negative-overly restrictive caregiving leads to self doubt in abilities and low self esteem

initiative vs. guilt

positive-learns to initiate activities and develop sense of social responsibility concerning rights of others-promotes self confidence
negative-parental overcontrol stifles the child's spontaneity, sense of purpose, and social learning, promotes guilt and

industry vs. inferiority

positive-experiences with parents and keeping up with peers, develops a sense of pride and competence in schoolwork, home and social activities
negative-negative experiences with parents and failure to keep up with peers leads to pervasive feelings of inf

generativity vs. stagnation

positive-through child rearing, caring for others, productive work, and community involvement, the adult expresses unselfish concern for the welfare of the next generation
negative-self indulgence, self absorption, and a preoccupation with one's own needs

ego integrity vs. despair

positive-overview of life, adult experiences strong sense of self acceptance and meaningfulness in accomplishments
negative-regret, dissatisfaction, disappointment about accomplishments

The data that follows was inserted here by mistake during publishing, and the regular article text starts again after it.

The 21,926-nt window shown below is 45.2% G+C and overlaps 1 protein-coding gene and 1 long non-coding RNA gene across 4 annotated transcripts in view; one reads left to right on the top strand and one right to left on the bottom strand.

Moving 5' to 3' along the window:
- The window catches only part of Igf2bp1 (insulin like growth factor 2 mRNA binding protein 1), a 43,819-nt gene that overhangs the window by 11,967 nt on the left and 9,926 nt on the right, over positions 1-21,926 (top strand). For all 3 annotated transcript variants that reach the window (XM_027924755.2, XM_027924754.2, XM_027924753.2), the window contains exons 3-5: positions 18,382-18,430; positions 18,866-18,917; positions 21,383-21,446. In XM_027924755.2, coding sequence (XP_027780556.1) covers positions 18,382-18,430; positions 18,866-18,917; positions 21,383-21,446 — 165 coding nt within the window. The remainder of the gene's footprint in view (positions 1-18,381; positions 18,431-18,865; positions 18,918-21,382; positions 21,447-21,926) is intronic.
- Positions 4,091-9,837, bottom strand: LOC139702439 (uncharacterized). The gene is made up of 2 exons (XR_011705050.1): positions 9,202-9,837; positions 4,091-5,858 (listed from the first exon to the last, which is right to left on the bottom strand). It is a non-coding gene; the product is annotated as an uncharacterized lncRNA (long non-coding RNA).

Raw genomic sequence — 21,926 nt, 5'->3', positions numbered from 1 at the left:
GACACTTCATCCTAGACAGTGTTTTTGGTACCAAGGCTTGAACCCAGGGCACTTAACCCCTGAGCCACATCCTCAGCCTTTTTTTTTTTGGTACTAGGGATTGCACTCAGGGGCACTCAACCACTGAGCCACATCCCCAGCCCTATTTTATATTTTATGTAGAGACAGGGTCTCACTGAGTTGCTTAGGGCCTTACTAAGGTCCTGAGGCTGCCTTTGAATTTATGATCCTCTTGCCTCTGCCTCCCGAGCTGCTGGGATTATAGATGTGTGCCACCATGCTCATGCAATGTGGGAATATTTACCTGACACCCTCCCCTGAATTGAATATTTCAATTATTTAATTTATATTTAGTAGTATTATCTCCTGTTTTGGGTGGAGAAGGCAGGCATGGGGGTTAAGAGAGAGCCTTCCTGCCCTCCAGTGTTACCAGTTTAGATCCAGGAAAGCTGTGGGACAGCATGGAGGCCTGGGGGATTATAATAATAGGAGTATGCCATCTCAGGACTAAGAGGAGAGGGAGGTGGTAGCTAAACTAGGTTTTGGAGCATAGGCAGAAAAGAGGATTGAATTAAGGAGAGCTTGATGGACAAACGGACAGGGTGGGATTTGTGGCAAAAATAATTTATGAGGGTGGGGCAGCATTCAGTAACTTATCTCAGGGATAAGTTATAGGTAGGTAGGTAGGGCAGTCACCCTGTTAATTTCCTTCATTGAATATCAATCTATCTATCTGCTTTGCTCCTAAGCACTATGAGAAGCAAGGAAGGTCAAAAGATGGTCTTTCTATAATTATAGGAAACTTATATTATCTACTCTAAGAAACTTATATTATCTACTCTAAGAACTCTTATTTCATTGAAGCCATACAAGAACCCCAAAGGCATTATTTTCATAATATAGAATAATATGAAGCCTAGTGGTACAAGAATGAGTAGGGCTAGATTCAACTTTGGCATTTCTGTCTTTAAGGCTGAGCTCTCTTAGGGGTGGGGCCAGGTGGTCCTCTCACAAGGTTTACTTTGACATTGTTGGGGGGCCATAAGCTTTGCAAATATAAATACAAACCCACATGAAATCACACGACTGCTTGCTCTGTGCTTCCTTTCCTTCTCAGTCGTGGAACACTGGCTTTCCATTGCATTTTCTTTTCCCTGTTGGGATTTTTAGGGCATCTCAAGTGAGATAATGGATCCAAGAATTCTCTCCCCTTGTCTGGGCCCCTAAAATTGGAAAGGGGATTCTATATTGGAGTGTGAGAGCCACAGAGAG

martial satisfaction

tends to decline after the birth of the first child
creates a whole new set of responsibilities, pushes and pulls on the relationship
not all relationships experience a decline after the birth of the first child
it rises again after the kids leave home

cognitive changes

these changes occur after the adult grows older and either can stimulate and not decline because of a person's growth and accomplishments or decline with age because they are dissatisfied with their lives

basic parenting styles


control and responsiveness

styles differ because parents need to have control, be authoritative but also let their children become their own human beings


demanding but unresponsive to their children's needs or wishes
believe they should shape and control their child's behavior so that it goes along with an absolute set of standards
obey rules-no questions asked


responsive, warm, and accepting of their children but impose few rules and rarely punish


both unresponsiveness and uncontrolling-result in child neglect


warm, responsive, and involved with their children
set clear standards for mature, age-appropiate behavior and expect their children to be responsive to demands
parents feel reciprocal responsibility to child's demands and points of view

authoritative parenting is associated

higher grades, lower rates of bad behavior and lower rates of substance abuse

authoritarian behavior is associated

rebellion and resentment, anxiety and aggression in children

permissive is associated

never learn self control, failing to reach full potential
affects some cultures in a good way